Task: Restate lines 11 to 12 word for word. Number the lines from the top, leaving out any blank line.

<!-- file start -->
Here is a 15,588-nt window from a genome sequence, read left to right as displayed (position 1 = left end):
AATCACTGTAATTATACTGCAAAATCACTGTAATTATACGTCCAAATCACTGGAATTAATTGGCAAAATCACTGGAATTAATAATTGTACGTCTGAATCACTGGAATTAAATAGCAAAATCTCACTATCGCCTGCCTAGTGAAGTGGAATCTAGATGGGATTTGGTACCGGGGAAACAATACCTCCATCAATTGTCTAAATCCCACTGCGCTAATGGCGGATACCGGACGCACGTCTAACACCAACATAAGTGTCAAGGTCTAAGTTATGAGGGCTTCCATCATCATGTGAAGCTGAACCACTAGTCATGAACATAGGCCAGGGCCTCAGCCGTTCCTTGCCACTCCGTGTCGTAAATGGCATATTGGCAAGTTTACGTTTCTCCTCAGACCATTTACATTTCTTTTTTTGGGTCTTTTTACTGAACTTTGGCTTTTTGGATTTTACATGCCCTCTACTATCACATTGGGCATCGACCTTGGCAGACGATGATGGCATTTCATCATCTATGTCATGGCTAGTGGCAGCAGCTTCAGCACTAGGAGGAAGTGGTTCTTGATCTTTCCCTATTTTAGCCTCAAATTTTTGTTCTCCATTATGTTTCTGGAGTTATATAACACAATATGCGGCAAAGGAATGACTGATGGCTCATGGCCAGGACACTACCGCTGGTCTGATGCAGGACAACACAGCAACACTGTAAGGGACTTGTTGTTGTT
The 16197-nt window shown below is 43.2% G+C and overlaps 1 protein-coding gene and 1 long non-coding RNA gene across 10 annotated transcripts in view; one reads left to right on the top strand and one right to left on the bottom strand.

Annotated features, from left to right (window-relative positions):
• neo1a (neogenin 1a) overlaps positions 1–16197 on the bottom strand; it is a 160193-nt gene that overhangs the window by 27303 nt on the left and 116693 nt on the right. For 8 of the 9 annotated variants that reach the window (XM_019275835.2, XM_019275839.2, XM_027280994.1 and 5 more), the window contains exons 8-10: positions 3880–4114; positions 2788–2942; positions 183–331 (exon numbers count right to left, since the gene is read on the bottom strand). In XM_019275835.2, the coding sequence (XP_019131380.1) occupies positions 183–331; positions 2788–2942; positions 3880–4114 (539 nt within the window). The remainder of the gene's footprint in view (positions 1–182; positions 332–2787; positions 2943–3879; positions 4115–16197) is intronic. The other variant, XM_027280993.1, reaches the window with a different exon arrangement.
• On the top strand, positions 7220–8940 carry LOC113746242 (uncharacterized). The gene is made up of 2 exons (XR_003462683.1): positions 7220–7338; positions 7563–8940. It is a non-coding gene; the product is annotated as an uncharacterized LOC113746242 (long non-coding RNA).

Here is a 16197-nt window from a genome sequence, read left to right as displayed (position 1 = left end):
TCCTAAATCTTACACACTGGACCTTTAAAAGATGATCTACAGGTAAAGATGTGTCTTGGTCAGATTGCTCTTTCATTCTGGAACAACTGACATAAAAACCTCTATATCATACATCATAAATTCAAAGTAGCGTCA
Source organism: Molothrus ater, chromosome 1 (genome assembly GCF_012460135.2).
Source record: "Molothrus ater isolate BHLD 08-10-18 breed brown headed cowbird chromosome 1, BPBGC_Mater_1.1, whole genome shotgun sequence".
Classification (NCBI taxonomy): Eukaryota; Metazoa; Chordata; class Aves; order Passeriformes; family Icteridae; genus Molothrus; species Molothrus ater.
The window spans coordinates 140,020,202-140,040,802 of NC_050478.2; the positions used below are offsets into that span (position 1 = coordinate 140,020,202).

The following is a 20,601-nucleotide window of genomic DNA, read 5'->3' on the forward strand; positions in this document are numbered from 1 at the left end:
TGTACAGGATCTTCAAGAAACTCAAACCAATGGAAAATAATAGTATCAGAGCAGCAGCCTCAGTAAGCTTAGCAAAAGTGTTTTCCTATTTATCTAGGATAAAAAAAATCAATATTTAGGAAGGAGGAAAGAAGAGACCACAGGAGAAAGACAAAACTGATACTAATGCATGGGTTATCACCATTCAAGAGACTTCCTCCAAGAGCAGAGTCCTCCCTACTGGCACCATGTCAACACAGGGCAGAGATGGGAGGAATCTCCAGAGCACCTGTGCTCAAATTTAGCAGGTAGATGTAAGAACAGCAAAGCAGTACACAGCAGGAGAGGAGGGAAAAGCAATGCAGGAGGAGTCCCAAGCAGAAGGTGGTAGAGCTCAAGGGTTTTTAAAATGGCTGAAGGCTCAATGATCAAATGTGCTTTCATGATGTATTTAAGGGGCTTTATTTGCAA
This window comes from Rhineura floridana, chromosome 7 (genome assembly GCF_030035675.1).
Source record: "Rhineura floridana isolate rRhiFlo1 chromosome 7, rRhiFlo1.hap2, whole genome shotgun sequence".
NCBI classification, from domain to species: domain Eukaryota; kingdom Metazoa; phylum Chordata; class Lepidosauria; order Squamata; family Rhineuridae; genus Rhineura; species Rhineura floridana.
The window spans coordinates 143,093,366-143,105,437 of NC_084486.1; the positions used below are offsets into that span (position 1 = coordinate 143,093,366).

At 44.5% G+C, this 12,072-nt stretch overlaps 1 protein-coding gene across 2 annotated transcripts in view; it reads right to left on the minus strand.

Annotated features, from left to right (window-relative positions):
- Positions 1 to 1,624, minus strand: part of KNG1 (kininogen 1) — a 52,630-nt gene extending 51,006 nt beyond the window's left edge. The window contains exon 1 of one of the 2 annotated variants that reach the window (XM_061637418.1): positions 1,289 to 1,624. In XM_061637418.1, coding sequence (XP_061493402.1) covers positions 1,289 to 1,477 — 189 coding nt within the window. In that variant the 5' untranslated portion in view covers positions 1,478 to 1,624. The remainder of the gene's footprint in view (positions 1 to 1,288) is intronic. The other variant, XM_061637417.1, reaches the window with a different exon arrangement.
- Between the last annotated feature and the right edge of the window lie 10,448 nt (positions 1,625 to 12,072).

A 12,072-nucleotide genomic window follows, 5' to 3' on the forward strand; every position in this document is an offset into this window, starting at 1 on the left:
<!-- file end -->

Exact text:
Classification (NCBI taxonomy): Eukaryota; Metazoa; Chordata; class Aves; order Passeriformes; family Icteridae; genus Molothrus; species Molothrus ater.
The window spans coordinates 140,020,202-140,040,802 of NC_050478.2; the positions used below are offsets into that span (position 1 = coordinate 140,020,202).